The USBP is a multidisciplinary program encompassing such issues as: biological weapons, naturally occurring infectious disease outbreaks, the ethics and security of laboratory research on pathogenic micro-organisms, the links between human and animal health, and the relationship between infectious disease patterns, public health capacity, societal functioning and violent conflict.
Academics from all relevant disciplines within the University of Sydney are encouraged to apply, particularly early-career staff.
The deadline for proposals is Monday 3 August 2009.
Third Annual Michael Hintze Lecture in International Security: India's Search for Energy Security
CISS held it's Third Annual Michael Hintze Lecture in International Security on 27 May. Titled "India's Search for Energy Security", the lecture was delivered by Dr Ligia Noronha of The Energy and Resources Institute (TERI) in New Delhi. About 150 guests joined CISS and the Alumni Relations Office to hear Dr Noronha discuss how India's growing energy needs are reshaping its domestic politics, foreign and trade policies.
Dr Noronha is Senior Fellow and Director the Resources and Global Security Division of TERI. She is a visiting scholar at CISS, serving as the inaugural Michael Hintze Fellow in Energy Security. Her expertise includes energy security, minerals and metals security, risk and governance issues relating to emerging technologies, and global agreements on trade and environment. She will also be giving a seminar at CISS on 2 June, entitled Energy Resources: Geopolitics, Access and Diplomacy.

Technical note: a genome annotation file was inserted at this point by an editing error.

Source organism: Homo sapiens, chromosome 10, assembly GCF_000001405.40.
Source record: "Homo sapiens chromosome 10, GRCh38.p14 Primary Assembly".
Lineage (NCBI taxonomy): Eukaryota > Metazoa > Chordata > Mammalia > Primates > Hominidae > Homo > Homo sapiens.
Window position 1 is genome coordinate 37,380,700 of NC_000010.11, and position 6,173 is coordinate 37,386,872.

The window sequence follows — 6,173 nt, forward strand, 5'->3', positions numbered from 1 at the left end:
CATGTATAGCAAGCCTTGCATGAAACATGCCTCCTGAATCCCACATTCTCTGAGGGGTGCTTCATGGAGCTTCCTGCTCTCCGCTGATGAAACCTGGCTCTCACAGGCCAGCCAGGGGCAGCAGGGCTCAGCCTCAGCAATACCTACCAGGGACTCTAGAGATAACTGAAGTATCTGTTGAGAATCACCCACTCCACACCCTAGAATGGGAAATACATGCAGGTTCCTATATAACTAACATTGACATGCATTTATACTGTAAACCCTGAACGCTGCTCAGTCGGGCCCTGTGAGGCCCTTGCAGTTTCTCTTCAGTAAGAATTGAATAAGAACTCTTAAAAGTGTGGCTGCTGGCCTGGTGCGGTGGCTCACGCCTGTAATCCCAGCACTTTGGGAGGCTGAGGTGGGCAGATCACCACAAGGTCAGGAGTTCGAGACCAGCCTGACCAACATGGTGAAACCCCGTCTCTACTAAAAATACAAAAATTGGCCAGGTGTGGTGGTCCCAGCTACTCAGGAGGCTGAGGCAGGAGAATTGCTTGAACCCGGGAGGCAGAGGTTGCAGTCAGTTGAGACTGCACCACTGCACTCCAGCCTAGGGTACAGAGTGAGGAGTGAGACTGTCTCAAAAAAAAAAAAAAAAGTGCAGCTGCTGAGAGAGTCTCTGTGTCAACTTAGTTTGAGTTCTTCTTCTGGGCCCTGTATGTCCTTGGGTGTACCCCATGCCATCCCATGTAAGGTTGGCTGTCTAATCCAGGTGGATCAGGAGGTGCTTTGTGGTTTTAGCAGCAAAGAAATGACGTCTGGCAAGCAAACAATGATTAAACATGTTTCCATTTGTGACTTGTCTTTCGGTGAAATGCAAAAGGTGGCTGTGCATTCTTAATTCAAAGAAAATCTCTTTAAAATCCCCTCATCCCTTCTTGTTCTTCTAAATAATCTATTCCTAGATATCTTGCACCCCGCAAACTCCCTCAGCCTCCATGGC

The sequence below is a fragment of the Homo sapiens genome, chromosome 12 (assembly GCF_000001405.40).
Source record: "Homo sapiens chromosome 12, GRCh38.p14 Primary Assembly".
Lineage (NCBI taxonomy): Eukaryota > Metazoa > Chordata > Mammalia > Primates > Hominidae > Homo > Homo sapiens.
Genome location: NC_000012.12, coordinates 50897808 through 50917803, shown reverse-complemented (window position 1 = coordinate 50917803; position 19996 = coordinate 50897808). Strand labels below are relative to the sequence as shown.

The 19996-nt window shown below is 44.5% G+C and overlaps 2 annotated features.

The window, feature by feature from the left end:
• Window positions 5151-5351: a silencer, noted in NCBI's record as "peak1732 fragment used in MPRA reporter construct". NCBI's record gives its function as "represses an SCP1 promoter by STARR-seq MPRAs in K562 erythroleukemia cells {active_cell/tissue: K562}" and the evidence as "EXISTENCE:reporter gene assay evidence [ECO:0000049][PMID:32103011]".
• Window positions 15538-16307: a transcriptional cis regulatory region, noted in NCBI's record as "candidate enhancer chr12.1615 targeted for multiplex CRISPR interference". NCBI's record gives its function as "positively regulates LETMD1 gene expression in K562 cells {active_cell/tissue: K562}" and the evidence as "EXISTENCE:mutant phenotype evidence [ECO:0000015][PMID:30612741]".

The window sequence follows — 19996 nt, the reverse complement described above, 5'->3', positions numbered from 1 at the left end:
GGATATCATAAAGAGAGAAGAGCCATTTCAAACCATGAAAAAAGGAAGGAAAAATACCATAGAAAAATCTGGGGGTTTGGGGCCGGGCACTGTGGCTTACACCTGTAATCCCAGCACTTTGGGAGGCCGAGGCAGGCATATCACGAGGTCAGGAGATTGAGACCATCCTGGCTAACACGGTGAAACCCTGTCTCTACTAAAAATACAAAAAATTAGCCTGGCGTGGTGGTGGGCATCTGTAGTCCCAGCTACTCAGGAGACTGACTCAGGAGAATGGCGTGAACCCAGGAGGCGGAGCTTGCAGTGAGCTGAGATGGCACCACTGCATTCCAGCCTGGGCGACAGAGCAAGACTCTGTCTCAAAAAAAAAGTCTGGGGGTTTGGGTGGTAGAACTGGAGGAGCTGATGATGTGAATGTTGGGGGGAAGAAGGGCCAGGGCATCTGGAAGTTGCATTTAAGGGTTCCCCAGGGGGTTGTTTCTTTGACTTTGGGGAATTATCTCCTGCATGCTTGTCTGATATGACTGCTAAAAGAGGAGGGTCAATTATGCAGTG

Listen to Dr Noronha’s comments:
CISS launches lunchtime seminar series
CISS is launching its first formal seminar series this year. We've already got a number of speakers lined up for Semester 1 and are busy booking more, so come join us for a light bite and great discussion. See Program for Semester 1.
The Second Annual Biosecurity Symposium 'Integrating Knowledge, Implementing Change'
The Second Annual Biosecurity Symposium took place at the University of Sydney on 9 and 10 February 2009. An initiative of the National Centre for Biosecurity (a joint endeavour of Sydney Uni and ANU), the theme of this year's symposium was 'Integrating Knowledge, Implementing Change'. Academics and health practitioners from the UK, the Netherlands, the US, Singapore, and Hong Kong presented on a variety of topics, including: regional health security, HIV/AIDS and security, technology and disease surveillance, biological weapons, risk analysis, law, governance and ethics, and more.
Download the conference booklet
CISS welcomes new staff members Sarah Phillips and Maher Itani
CISS is pleased to welcome two new staff members for 2009. Dr Sarah Phillips focuses on the politics of the Middle East, particularly Yemen, where she has worked as a political risk analyst and a political development consultant. Sarah received her PhD from ANU in 2007, where her thesis was titled 'The Resilience of Pluralised Authoritarianism in the Middle East. A Case Study of Yemen'. At CISS, Sarah will teach CISS6013 Middle East Conflict and Security and will conduct research on patronage politics and Islamist oppositions in the Middle East and Southeast Asia.